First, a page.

Gesture-Recognition System Can Transform Just About Anything Into a TV Remote
The Matchpoint system allows a user to control volume and playback functions with a coffee cup, a hand gesture, or a household pet.
In the realm of First World problems, the TV remote control has been an annoyance for years. It's too complicated, too easily lost, and generally just a perennial problem area in the annals of consumer technology.
Researchers at Lancaster University in England may have finally found a solution with a gesture control system that can turn pretty much anything within reach into a remote control — your coffee cup, a couch cushion, … the cat.
Dubbed the Matchpoint system, the gesture-control technology works by looking for particular gestures made with an object, or body part like your head or your hand. Using a standard webcam, Matchpoint allows the user to assign commands — changing the channel, adjusting the volume — to specific objects within the camera's range of view.
The technology isn't new: Microsoft's Kinect system works much the same way for game consoles and PCs. But the Matchpoint system employs a few small and clever differences.
For one thing, it doesn't need to be "trained" or mapped to a particular object — pretty much anything will do. In its basic mode, the software simply looks for a rotating movement. You can use your hand, or your drink, or — in a pinch — your pet. That rotating movement triggers a series of others options, opening onscreen indicators for what the research team calls "spontaneous spatial coupling."
By looking only for that first rotational gesture, the Matchpoint system does not need to be initially calibrated and it can recognize this first "pay attention" command whether you're standing in front of the TV or sitting farther back in the room.
After triggering the system with the first gesture, an onscreen menu pops up presenting further options, contextual to whatever TV program you're using. Let's say you're watching a video. The menu might give you two options — playback and volume. Rotate your coffee mug to sync with the movement onscreen and the system knows to watch your mug for playback commands. From that point on, every time you rotate the mug clockwise, the video will fast-forward. Go counter-clockwise and the playback will rewind.
Meanwhile, you could map the volume to your left hand, say, and the system starts tracking that hand. Raise your hand and the volume increases. Lower it and … well, you get the picture.
Christopher Clarke, developer of the technology and a Ph.D. student at Lancaster University's School of Computing and Communications, said the goal with Matchpoint was to create a gesture control system where users could essentially improvise.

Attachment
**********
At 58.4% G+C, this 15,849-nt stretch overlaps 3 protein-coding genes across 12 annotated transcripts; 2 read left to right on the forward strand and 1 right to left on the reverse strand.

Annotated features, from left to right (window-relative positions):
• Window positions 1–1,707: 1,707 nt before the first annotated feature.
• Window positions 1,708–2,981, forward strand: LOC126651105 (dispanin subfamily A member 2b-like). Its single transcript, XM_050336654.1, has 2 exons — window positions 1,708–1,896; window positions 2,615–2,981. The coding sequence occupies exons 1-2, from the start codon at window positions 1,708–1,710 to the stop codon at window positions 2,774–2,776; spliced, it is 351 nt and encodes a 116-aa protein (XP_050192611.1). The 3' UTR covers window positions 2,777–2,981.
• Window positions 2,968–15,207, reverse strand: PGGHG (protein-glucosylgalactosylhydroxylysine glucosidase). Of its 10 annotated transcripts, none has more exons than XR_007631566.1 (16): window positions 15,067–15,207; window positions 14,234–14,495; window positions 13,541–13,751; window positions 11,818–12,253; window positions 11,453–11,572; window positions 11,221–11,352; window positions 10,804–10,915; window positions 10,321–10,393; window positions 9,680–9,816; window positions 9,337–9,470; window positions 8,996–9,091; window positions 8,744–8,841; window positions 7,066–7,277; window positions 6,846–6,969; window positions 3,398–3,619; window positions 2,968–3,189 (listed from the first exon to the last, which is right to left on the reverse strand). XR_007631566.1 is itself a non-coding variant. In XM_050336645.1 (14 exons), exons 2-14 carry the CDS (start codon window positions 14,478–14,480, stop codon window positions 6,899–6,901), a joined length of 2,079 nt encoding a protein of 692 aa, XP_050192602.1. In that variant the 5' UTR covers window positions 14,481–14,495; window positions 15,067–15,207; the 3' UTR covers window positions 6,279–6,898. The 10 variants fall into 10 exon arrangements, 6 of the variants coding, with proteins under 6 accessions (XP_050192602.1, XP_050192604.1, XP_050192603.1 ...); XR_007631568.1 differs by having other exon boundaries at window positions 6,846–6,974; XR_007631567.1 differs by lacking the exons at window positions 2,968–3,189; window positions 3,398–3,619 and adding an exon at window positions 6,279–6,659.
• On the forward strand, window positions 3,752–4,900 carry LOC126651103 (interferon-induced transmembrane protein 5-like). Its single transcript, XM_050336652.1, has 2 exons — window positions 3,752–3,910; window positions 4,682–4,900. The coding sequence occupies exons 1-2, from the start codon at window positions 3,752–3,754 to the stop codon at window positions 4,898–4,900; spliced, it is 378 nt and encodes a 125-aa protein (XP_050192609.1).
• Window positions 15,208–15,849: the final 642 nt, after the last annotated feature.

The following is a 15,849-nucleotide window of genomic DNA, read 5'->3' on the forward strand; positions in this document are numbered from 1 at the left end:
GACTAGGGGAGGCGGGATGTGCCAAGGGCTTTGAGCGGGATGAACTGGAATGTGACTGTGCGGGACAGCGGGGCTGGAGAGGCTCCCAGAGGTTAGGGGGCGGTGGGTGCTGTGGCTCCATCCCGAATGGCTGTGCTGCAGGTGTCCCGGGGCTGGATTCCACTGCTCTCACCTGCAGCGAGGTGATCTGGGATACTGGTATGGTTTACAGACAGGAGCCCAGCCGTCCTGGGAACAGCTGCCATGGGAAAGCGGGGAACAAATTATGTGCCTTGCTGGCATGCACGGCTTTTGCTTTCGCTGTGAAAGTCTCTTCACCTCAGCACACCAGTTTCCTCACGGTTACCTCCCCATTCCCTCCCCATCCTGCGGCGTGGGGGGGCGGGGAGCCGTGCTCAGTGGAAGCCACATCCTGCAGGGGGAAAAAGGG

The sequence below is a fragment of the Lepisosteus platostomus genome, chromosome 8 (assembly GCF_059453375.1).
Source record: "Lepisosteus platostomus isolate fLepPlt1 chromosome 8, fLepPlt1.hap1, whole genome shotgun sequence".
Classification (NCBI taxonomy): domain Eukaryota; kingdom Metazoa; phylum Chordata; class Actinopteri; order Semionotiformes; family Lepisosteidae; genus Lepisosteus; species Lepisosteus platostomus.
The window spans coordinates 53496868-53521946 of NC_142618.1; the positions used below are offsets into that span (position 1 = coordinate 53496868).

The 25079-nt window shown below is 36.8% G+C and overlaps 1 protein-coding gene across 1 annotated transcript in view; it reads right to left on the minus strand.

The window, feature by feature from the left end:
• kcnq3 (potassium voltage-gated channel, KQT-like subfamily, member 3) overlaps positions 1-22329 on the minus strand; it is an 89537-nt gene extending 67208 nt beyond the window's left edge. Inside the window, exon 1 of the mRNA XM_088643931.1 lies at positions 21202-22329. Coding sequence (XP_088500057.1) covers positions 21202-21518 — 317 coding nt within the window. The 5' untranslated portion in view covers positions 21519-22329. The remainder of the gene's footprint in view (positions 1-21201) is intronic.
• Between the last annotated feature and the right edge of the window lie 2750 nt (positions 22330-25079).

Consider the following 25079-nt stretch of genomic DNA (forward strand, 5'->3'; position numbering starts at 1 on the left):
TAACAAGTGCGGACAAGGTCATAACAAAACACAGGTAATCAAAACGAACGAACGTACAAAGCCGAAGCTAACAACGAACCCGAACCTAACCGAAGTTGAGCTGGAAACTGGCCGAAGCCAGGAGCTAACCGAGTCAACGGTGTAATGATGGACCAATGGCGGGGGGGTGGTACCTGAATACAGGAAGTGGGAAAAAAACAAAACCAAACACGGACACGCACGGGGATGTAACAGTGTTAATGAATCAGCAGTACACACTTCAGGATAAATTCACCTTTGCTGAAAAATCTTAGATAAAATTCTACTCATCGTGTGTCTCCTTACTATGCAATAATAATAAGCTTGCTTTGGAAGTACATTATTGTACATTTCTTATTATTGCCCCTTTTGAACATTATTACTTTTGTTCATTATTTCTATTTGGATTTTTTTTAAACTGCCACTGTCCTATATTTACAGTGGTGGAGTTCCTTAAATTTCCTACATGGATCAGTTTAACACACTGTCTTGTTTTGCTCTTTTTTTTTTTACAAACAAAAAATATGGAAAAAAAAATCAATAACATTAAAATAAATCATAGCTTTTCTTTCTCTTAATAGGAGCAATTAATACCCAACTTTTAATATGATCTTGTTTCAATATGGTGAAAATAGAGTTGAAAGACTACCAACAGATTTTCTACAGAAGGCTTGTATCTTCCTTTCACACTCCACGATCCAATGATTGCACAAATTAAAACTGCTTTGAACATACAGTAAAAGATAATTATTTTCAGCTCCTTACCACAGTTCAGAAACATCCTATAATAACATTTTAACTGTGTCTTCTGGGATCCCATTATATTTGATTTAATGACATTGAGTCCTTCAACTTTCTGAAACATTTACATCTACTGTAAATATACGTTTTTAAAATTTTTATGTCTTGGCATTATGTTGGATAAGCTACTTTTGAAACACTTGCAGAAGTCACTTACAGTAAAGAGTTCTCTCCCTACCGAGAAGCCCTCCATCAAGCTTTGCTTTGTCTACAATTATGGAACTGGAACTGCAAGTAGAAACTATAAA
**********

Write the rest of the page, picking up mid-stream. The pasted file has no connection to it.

“Our main aim in developing MatchPoint was to provide users with a technique that does not constrain how they interact with the system,” Clarke told Seeker. “Current gesture technology places limitations on how the user can interact with the system — mustn't be holding an object, must be clearly visible to the camera, and standing two meters away. [With Matchpoint] users are free to use any body part or object to interact with the system, and it does not require the user to be in a specific position such as sitting or standing.”
The gesture control assignments can be decoupled at any time, and the system resets itself when you turn off the TV or switch to another application. Going the other way, you can program the system to remember a “long-term coupling,” in which case your mug would always control playback and your left hand would always control volume.
Clarke said the system has additional applications for anyone who needs to control a video while holding an object — if you're wielding a mixer while following a recipe, say, or a drill while watching a YouTube instructional video. Matchpoint could also prove useful for anyone with a disability that prevents the use of a traditional remote control.
For now, Matchpoint is in an early prototype phase, Clarke said, and it will be a while before the technology has any chance of making into the commercial market.
“We are currently looking into commercialization opportunities, but it is a little bit too early to say at the moment,” Clarke said. “The applications we find most interesting involve 'sterile' applications, such as surgery or working in the kitchen, where it is desirable to have a system that users can use any type of object with and doesn’t involve touching things and cross-contaminating objects.”
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